I first encountered Steve Jobs in front of the Company Store, outside the main entrance to 1 Infinite Loop. It was July 2001, and I was a 23-year-old skate punk from New York who had been at Apple for all of six weeks.

He almost ran me over.

As I walked back from the campus fitness center, a silver Mercedes S-Class launched a wheel onto the sidewalk and nearly took me out. I whipped around and threw a dirty look at the driver. The door opened, and the driver spat an expletive at the curb as he exited. I recognized the face immediately.

It’s him, I thought. Oh God, he’s pissed.

As a college student, I’d read all the stories about Steve Jobs: his high standards; his short temper; his not-so-great parking skills. And now here I was, standing between him and his building.

I kept walking. DO NOT ENGAGE, I thought. DO NOT MAKE EYE CONTACT. But I couldn’t help myself. He kept walking briskly behind me, staring at the ground, visibly irritated about his car and whatever made him come into the office. After I looked back for the third or fourth time, he cracked a smile that said, This kid doesn’t even have the balls to talk to me.

It was a week before Macworld New York. I took a deep breath and spoke.

“Ready for the show?”

He looked up and smiled for real. “Yeah, we’ve got a lot of great stuff. It’s going to be fun.”

“Well, I grew up in New York. Say hi for me.”

Another smile. “OK.”

He walked past me and held the IL1 lobby door open. Steve Jobs. Holding the door for me. What?

That moment changed my life, and other former and current employees surely have moments like it.  Whatever Steve was upset about that day was almost certainly more serious than anything I have faced in my career. Yet he still had the good sense to give me a smile and an act of courtesy. It taught me to never lose perspective and never forget who you’re dealing with, no matter what else is going on.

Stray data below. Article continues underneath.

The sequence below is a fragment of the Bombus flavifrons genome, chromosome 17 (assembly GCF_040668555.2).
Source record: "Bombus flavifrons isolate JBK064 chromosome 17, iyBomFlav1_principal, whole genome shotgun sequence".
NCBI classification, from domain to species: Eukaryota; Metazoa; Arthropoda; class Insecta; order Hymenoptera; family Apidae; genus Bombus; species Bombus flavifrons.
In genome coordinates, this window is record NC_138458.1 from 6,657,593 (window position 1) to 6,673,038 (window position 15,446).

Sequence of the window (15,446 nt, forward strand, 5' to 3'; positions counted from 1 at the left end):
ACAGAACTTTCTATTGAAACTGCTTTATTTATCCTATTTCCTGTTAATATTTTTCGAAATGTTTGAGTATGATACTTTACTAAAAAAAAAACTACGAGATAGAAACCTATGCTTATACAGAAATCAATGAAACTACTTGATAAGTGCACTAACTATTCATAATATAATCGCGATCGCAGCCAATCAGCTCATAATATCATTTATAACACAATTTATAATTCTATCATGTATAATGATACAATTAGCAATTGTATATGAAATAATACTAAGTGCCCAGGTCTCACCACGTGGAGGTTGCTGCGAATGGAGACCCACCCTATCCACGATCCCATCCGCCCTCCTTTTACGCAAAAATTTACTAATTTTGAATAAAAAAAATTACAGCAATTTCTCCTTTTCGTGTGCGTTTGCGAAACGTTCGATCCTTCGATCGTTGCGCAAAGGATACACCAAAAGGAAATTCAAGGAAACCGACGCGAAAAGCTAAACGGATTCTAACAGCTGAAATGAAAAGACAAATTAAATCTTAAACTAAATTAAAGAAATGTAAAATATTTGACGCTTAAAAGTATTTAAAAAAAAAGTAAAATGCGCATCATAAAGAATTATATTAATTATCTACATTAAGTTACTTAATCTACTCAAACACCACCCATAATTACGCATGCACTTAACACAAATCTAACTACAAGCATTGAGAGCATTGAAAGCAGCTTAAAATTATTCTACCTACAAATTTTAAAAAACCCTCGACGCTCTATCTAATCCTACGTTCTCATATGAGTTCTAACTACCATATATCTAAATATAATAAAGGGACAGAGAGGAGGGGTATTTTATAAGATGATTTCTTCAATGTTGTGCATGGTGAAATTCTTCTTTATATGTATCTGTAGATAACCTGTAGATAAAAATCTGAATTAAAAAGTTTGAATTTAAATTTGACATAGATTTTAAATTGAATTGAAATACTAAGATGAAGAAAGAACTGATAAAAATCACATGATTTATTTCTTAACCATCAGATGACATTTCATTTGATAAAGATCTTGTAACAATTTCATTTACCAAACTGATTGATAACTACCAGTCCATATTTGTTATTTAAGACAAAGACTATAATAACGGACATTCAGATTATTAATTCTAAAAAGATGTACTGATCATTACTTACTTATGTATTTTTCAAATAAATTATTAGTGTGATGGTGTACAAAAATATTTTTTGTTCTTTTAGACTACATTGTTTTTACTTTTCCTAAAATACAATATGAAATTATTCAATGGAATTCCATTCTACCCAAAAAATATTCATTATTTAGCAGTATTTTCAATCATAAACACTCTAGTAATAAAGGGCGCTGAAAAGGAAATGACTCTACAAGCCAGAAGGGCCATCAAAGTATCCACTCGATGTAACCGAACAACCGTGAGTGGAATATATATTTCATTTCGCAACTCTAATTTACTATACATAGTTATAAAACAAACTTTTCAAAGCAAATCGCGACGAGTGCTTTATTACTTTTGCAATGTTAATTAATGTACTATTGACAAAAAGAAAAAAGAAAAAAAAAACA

For the next eight years I made a point of saying “Hi” to Steve every time I saw him. When he surfaced in the cafeteria during one of his medical leaves, I said, “It’s good to see you, Steve.” I was no longer afraid. Steve knew that his people were his company. And while he made us work hard, never settle, never accept mediocrity, he also made us feel like people. Like we were as much a part of Apple’s success as he was.

This is the Steve few people know or write about. And now it’s the Steve nobody will ever know.

I thank him for holding the door and walk in. The second set of doors is protected by employee badge sensors. Steve is behind me now. I press my badge to the door and open it. For a split second, the smartass in me considers asking to see his badge. I think better of it and return the favor he just did me.

“Thanks.” he says. “See ya.”

See ya, Steve. Thanks for everything.